What food costs inside a multiplex is suddenly part of the urban middle class discourse at dining tables, at social events, on social media, with the humble popcorn itself at the core of this debate. Popcorn in a multiplex costs about 500% more than what you get outside in the mall. Pop them at home, and the mark-up is more than a 1000%. While there is other food and drink being sold that is more expensive than retail prices outside, the price point of popcorn shows the highest mark-up. To force sales, multiplexes prohibit outside food from entering their premises, making for a captive consumer group who is out to have a good time and is in a mood to eat, drink and be entertained.
Super review by R Jagannathan in Swarajya magazine.
“This may be an overstatement, but it is probably true that most Indians are bad at managing their personal finances. And one is not talking only about people who use their credit cards as if there is no tomorrow, go for inappropriate insurance policies, invest in real estate or gold for the wrong reasons, buy stocks on the basis of inside information, or people who generally don’t save for their retirement till it is almost too late.
The truth is, even the financially literate, people who dabble in money day in and day out, can sometimes make huge mistakes based on ego – I know what I am doing; after all, I give others advice on where to put their money. I know, for I was one of them. I invested large sums regularly in the National Pension Scheme (NPS) on the assumption that no law would be daft enough to tax 100 per cent of withdrawals on maturity (usually at age 60, but which can be extended); I assumed that the tax, at best, would be on the gains made on my investment. Well, I was wrong, and ended up losing money on the NPS a year ahead of the time when taxation on withdrawals was made more rational.”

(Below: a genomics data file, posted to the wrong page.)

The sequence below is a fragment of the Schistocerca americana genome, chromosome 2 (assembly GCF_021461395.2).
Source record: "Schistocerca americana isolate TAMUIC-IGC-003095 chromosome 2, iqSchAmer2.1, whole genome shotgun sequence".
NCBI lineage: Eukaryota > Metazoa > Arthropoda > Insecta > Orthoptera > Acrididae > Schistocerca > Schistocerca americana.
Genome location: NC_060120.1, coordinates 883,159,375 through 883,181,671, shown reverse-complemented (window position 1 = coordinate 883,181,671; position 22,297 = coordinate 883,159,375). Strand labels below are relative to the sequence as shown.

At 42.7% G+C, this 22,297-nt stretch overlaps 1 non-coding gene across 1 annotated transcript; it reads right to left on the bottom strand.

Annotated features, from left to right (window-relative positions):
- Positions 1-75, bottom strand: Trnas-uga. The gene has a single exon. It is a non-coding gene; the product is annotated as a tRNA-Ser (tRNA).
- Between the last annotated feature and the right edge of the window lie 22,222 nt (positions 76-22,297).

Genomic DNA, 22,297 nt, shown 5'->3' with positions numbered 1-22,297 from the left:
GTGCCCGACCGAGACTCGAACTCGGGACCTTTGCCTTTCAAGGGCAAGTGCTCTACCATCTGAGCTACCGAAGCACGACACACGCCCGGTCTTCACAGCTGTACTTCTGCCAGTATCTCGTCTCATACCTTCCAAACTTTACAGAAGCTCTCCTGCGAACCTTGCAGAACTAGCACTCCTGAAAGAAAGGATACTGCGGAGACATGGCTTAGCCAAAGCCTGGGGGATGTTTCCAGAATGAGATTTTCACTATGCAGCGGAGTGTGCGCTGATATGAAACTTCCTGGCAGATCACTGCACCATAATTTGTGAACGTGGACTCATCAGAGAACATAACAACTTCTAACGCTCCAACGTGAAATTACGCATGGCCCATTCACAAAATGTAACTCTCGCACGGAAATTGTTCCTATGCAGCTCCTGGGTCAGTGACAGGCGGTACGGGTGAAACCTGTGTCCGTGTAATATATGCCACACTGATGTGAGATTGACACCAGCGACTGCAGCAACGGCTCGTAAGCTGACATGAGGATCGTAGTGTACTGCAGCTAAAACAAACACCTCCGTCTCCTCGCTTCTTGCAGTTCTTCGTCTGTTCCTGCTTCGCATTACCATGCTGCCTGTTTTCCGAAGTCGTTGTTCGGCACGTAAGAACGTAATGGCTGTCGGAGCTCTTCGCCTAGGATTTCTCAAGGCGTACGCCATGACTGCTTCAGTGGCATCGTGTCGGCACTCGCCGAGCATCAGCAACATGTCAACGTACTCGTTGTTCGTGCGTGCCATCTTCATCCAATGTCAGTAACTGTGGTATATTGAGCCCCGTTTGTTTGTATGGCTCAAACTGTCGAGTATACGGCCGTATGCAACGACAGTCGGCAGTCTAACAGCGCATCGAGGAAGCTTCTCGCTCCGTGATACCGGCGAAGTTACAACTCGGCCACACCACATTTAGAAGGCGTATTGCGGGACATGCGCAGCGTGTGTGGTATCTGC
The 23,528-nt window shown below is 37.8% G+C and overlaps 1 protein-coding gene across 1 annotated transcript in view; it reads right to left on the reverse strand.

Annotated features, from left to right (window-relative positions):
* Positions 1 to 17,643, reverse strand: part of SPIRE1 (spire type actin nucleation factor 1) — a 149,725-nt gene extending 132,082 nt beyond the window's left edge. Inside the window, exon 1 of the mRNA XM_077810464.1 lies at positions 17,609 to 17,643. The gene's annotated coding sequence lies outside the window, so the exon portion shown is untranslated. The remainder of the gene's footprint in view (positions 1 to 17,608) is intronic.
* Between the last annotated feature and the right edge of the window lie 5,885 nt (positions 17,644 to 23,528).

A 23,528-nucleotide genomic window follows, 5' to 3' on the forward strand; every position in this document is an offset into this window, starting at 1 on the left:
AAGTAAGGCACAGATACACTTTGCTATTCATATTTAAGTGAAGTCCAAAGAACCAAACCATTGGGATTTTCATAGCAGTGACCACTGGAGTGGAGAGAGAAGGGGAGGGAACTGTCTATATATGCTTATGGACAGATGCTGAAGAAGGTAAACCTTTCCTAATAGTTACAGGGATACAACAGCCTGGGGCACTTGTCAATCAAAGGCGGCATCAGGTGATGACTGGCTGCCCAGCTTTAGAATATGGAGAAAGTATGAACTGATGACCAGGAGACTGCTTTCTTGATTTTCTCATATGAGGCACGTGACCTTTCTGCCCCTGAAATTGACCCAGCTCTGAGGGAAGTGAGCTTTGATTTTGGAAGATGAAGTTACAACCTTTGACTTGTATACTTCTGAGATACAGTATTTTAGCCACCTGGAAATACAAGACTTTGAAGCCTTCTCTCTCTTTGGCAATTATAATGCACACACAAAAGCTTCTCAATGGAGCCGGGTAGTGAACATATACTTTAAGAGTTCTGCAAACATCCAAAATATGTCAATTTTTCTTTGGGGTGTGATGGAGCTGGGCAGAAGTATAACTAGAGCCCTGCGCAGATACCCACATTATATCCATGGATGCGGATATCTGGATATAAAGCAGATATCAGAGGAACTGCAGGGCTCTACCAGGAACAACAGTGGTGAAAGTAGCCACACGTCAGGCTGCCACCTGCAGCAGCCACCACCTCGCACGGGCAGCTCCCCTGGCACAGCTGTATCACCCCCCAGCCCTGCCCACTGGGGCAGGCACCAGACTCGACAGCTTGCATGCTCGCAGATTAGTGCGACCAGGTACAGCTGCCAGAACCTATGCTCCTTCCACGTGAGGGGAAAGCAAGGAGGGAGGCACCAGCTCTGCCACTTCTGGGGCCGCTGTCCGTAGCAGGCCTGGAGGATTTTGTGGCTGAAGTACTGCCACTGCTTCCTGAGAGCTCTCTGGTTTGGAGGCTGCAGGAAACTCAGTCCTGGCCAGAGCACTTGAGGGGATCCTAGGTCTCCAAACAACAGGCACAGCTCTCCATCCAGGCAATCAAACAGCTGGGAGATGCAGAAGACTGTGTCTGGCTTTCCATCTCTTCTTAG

Menaka Doshi, editor Bloomberg Quint wishes she had not read my book Let’s Talk Money.
Find out why
“Well it wasn’t a pleasant experience for me. Nothing wrong with the book. To the contrary, it’s an excellent read – riding on the author’s characteristic candour and domain expertise that equips her to explain financial concepts and instruments in the simplest manner without talking down to her audience.
But Monika Halan’s “Let’s Talk Money” left me filled with regret. For all the time and effort I had not spent on managing my money better. Well, managing it at all.
At this point you’re thinking – right, business journalist for decades and she’s a money dummy?!? No I’m not. I just never got around to it. For reasons that when said aloud seem stupid. No time. Other priorities. Too complex.
There are millions like me, the book says. “The scale of the problem freezes us.”
Halan, consulting editor at the Mint newspaper and a certified financial planner, puts the aversion to financial planning down to a few common shortcomings and fears…”